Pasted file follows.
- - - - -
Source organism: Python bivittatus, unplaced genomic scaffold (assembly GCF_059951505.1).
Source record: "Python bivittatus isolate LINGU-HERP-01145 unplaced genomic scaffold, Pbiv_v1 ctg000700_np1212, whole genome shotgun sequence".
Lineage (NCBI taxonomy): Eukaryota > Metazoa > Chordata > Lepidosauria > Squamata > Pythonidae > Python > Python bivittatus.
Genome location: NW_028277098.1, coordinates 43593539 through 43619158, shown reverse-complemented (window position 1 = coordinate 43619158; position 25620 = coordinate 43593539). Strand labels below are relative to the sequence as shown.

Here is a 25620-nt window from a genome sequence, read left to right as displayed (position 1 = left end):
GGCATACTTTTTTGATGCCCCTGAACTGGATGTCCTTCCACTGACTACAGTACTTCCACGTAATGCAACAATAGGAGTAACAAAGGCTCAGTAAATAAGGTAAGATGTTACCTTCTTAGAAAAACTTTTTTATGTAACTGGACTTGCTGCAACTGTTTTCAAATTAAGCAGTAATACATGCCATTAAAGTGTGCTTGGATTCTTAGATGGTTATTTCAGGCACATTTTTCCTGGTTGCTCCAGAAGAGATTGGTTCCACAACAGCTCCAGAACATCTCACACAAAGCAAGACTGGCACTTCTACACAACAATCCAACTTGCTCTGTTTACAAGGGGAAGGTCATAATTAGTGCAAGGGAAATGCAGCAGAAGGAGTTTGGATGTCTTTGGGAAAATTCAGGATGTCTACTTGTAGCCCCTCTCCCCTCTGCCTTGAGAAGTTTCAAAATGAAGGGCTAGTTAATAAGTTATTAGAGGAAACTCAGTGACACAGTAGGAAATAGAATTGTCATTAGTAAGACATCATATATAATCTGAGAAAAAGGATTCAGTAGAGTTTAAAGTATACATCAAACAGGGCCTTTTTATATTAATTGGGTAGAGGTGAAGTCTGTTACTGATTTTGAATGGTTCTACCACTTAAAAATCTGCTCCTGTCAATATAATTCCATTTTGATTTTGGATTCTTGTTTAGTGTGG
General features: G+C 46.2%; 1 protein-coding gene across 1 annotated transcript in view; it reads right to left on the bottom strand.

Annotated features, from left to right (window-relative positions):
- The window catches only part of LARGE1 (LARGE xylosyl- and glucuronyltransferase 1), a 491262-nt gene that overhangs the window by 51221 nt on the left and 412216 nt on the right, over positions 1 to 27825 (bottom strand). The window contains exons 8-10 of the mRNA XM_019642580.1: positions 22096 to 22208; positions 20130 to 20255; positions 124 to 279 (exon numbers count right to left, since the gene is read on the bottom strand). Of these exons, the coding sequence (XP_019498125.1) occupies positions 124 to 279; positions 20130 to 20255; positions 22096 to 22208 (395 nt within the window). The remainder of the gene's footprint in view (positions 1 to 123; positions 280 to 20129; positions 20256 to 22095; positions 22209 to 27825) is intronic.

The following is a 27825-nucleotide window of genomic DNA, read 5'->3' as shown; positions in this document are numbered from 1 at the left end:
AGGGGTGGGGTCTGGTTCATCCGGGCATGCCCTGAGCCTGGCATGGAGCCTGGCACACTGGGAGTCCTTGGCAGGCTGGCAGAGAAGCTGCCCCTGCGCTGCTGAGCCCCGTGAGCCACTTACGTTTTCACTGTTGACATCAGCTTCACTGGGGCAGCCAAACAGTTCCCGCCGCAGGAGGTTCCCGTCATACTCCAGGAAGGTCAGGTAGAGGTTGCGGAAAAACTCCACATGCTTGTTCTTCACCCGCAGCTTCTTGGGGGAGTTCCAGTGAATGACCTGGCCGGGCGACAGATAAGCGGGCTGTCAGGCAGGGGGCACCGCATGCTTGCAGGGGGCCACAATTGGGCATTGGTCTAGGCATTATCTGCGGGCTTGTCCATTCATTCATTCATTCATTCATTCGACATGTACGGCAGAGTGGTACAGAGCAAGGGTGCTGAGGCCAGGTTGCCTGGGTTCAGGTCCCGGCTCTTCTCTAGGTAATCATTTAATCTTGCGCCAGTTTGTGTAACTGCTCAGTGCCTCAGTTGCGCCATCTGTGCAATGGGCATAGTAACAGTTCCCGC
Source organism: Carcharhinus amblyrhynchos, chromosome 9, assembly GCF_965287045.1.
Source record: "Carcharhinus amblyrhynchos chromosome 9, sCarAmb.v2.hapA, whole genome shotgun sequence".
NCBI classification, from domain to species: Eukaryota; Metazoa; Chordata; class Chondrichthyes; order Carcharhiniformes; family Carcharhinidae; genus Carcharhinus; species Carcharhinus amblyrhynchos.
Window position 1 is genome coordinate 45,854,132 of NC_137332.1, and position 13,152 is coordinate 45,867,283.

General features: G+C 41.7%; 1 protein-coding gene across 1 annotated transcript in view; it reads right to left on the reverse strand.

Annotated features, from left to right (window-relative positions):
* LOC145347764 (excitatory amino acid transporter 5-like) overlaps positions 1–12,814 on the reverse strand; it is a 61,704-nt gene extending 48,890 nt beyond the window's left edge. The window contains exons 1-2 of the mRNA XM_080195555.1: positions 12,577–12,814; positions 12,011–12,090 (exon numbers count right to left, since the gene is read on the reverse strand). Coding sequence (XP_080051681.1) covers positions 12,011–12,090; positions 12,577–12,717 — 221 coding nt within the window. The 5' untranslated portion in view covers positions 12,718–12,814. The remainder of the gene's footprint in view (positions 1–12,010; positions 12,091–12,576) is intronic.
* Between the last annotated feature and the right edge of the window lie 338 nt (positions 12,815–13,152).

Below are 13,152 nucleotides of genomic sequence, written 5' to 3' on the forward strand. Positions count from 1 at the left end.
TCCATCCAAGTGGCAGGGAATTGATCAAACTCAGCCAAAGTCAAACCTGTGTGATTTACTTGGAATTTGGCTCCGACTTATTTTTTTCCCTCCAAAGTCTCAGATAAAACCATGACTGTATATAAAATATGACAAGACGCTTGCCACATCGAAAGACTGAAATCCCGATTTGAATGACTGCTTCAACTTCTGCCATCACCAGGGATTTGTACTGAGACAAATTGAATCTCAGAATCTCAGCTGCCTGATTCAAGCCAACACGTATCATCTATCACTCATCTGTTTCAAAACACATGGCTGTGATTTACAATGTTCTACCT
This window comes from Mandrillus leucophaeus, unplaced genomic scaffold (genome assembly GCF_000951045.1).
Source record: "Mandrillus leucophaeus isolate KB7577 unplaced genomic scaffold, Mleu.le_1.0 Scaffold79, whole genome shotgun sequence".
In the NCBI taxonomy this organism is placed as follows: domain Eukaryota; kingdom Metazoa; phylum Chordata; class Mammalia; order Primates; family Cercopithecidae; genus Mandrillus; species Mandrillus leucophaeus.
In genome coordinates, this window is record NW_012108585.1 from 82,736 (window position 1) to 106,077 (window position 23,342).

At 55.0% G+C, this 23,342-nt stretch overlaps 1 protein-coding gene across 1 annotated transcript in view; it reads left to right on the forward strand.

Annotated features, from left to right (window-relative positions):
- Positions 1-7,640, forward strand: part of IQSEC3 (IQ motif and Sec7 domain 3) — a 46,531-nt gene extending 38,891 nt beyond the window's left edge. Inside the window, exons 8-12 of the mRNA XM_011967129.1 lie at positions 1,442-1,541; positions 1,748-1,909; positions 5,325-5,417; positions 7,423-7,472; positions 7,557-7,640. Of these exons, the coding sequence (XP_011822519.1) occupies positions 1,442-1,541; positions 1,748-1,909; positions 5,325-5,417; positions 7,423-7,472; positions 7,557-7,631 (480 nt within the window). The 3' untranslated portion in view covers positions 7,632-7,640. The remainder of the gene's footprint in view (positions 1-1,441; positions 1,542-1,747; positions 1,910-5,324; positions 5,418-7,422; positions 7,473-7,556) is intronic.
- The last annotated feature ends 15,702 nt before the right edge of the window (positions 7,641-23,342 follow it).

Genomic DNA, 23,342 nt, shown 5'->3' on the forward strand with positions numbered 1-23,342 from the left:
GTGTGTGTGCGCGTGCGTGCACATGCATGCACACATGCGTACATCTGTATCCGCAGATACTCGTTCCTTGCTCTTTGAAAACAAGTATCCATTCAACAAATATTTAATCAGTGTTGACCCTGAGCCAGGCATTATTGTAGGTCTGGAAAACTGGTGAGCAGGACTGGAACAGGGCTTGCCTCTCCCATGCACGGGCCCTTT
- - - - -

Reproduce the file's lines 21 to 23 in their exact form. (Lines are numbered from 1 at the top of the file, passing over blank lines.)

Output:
TCCATCCAAGTGGCAGGGAATTGATCAAACTCAGCCAAAGTCAAACCTGTGTGATTTACTTGGAATTTGGCTCCGACTTATTTTTTTCCCTCCAAAGTCTCAGATAAAACCATGACTGTATATAAAATATGACAAGACGCTTGCCACATCGAAAGACTGAAATCCCGATTTGAATGACTGCTTCAACTTCTGCCATCACCAGGGATTTGTACTGAGACAAATTGAATCTCAGAATCTCAGCTGCCTGATTCAAGCCAACACGTATCATCTATCACTCATCTGTTTCAAAACACATGGCTGTGATTTACAATGTTCTACCT
This window comes from Mandrillus leucophaeus, unplaced genomic scaffold (genome assembly GCF_000951045.1).
Source record: "Mandrillus leucophaeus isolate KB7577 unplaced genomic scaffold, Mleu.le_1.0 Scaffold79, whole genome shotgun sequence".